generate 38,000 jobs in the next few years, Bligh explained. The Australian Council for Private Education and Training (ACPET) has welcomed the initiative. Chief executive Claire Field said international education is one of Australia’s great export success stories but it is under threat because the student visa system is out of step with the rest of the world. “A thriving, effective, international education sector, with close links to industry and supported by a student visa system that is efﬁcient and effective, is one of the best assets our nation has to address the challenge of skills shortages that threaten many industries,” she said in a statement. The international education and training sector is Queensland’s third-largest export earner, directly and indirectly employing more than 17,000 in the state.
migration update Aus unemployment rises NZ expensive for expats, Australia’s unemployment rate is now at an eight month high and may even rise further in coming months as business conﬁdence gets knocked around by the global markets turmoil. The Australian economy added just 41,400 jobs in the ﬁrst seven months of the year, less than half the required number to keep the unemployment rate steady. The unemployment rate rose to 5.1 percent in July, the highest level since November 2010, from 4.9 percent in June, the Australian Bureau of Statistics (ABS) said. Economists had expected unemployment to stay at 4.9 percent.
Backpackers to get a
Sydney car market Sydneysiders frustrated at a lack of parking at popular tourist suburbs may soon experience some reprieve. The Sydney of City Council hopes that a new car market where backpackers can sell their unwanted vehicles will free up on-street parking spaces for residents. In a motion passed on August 22, the council voted to create a 40-space car market in the Kings Cross parking station for backpackers’ vehicles. 14
“It will give backpackers an alternative space to sell their vehicles where they’re not clogging our streets,” Lord Mayor Clover Moore said in a statement. “In the peak of summer, when the number of vehicles increases, there could be as many as 20 to 30 additional car spaces available on the street.” The market will be open 24 hours from Monday to Thursday and from 9am until 5pm Friday to Sunday. The council hopes the car market will be opened before the end of the year.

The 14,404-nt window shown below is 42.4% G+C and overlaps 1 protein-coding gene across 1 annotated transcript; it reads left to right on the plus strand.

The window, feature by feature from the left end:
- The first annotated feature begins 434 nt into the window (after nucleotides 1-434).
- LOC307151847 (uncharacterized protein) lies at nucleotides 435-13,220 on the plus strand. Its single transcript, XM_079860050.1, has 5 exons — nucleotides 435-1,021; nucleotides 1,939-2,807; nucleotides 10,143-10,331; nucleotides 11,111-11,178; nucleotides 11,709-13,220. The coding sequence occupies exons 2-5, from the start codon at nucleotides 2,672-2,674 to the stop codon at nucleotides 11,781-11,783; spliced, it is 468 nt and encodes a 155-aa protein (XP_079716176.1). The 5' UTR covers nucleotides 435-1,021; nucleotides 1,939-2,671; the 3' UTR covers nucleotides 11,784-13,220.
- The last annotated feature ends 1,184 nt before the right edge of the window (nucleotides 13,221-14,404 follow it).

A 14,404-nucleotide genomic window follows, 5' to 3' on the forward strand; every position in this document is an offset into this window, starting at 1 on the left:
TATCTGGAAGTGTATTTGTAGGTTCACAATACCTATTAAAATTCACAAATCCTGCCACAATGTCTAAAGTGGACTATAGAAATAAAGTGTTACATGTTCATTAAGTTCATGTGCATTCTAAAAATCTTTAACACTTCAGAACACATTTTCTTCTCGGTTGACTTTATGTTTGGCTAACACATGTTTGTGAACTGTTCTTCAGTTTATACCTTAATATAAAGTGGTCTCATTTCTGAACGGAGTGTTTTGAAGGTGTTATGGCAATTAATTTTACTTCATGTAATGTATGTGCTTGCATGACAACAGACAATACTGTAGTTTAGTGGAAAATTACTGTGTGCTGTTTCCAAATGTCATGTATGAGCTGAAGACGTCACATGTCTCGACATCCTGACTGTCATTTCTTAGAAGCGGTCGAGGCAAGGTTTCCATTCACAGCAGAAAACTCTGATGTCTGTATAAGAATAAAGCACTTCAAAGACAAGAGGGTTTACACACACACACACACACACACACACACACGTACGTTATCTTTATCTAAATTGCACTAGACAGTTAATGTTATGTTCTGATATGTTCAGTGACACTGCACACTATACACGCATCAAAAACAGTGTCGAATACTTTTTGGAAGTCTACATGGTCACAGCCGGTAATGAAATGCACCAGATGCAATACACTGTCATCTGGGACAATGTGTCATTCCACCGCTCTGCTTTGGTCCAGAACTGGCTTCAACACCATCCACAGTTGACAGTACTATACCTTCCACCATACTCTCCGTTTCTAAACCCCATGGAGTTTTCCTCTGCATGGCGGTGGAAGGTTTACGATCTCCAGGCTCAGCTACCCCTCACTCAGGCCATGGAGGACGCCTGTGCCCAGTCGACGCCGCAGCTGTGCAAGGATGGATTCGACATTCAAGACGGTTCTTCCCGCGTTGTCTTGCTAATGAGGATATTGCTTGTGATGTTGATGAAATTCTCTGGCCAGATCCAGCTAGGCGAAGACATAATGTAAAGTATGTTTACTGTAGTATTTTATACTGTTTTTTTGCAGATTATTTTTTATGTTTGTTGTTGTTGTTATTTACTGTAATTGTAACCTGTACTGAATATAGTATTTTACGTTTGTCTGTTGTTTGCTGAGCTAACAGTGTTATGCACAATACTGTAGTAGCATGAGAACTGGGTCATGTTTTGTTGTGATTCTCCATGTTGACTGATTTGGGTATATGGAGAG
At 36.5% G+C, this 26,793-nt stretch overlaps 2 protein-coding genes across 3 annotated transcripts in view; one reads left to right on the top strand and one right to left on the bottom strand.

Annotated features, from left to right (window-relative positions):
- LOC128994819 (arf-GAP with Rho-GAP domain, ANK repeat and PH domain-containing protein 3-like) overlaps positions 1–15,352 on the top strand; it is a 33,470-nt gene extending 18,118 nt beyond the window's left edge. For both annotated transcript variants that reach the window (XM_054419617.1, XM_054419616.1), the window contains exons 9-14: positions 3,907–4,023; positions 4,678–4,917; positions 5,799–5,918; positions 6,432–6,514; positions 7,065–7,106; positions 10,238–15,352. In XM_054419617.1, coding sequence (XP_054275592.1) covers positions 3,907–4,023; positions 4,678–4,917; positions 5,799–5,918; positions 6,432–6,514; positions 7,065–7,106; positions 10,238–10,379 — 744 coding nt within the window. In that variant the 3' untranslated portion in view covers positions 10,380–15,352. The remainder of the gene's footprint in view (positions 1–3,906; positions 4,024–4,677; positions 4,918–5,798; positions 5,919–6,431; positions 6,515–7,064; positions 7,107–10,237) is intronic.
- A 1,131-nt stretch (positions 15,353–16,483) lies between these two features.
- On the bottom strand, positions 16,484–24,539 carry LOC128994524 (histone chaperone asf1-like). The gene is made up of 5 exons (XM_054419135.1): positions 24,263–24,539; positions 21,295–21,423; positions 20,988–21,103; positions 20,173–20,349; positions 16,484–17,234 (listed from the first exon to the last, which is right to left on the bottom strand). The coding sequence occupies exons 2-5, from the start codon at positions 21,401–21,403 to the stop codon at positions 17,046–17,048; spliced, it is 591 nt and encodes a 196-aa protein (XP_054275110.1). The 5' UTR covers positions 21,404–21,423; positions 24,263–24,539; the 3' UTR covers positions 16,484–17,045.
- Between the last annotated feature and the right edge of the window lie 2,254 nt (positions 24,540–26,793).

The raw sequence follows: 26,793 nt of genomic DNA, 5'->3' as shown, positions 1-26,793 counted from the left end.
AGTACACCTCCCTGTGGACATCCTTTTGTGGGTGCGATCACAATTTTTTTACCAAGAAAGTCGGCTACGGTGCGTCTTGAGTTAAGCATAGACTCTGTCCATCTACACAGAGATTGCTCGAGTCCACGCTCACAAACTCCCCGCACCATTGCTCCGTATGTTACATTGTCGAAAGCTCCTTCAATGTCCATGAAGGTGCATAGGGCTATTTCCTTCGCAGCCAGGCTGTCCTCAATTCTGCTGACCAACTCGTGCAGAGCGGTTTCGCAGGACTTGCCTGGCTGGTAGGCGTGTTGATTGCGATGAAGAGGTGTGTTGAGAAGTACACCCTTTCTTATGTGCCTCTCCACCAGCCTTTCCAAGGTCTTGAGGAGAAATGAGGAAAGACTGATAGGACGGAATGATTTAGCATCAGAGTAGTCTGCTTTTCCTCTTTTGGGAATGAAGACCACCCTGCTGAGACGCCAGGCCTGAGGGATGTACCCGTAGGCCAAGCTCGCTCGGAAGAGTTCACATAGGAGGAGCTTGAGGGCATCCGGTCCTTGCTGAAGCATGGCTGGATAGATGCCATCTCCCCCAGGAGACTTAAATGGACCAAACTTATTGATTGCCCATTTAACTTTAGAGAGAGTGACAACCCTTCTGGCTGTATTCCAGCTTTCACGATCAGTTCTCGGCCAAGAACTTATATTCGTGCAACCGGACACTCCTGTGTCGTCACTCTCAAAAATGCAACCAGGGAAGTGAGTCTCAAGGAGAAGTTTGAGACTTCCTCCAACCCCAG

than Oz The strength of the dollar has made New Zealand a more expensive place for expatriates to move to, but it remains far cheaper than Australia. In Mercer’s annual cost of living survey, Auckland has moved up to 118th place from 149 the year before, while Wellington rose to 136 from 163. Sydney moved up 10 places to 14, Melbourne lifted from 33 to 21, Perth surged 30 places to rank 30, Canberra rose 40 places to 34, and Adelaide was up 44 places to 46. Sarah Barnaby of Mercer said that rising costs, due to currency ﬂuctuations and natural disasters had presented challenges for multinational organisations managing workforces in New Zealand, but that did not diminish its appeal to expatriates or their employers.
Keep track of the latest news and developments on moving Down Under
NZ salary and wages ASB raises NZ fixed
up 1.9 percent mortgage rates New Zealand salary and wage rates, which include overtime, increased 1.9 percent in the year to the June quarter, Statistics New Zealand says. That included a rise of 0.4 percent in the June quarter. The latest annual increase in the labour cost index (LCI) follows a 1.9 percent rise in the year to the March quarter and a 1.7 percent increase in the year to the December quarter. After the 2008/09 recession, annual wage rate growth reached a low of 1.5 percent in the year to the March 2010 quarter.
Salary and wage rates for the private sector increased two percent in the year to the June quarter, following a two percent increase in the year to the March quarter. Public sector rates rose 1.5 percent in the year to the June quarter, following a 1.4 percent rise in the year to the March quarter. For more info visit http://www. stats.govt.nz/browse_for_stats/ economic_indicators/prices_indexes/ LabourCostIndexSalaryandWageRates_ MRJun11qtr.aspx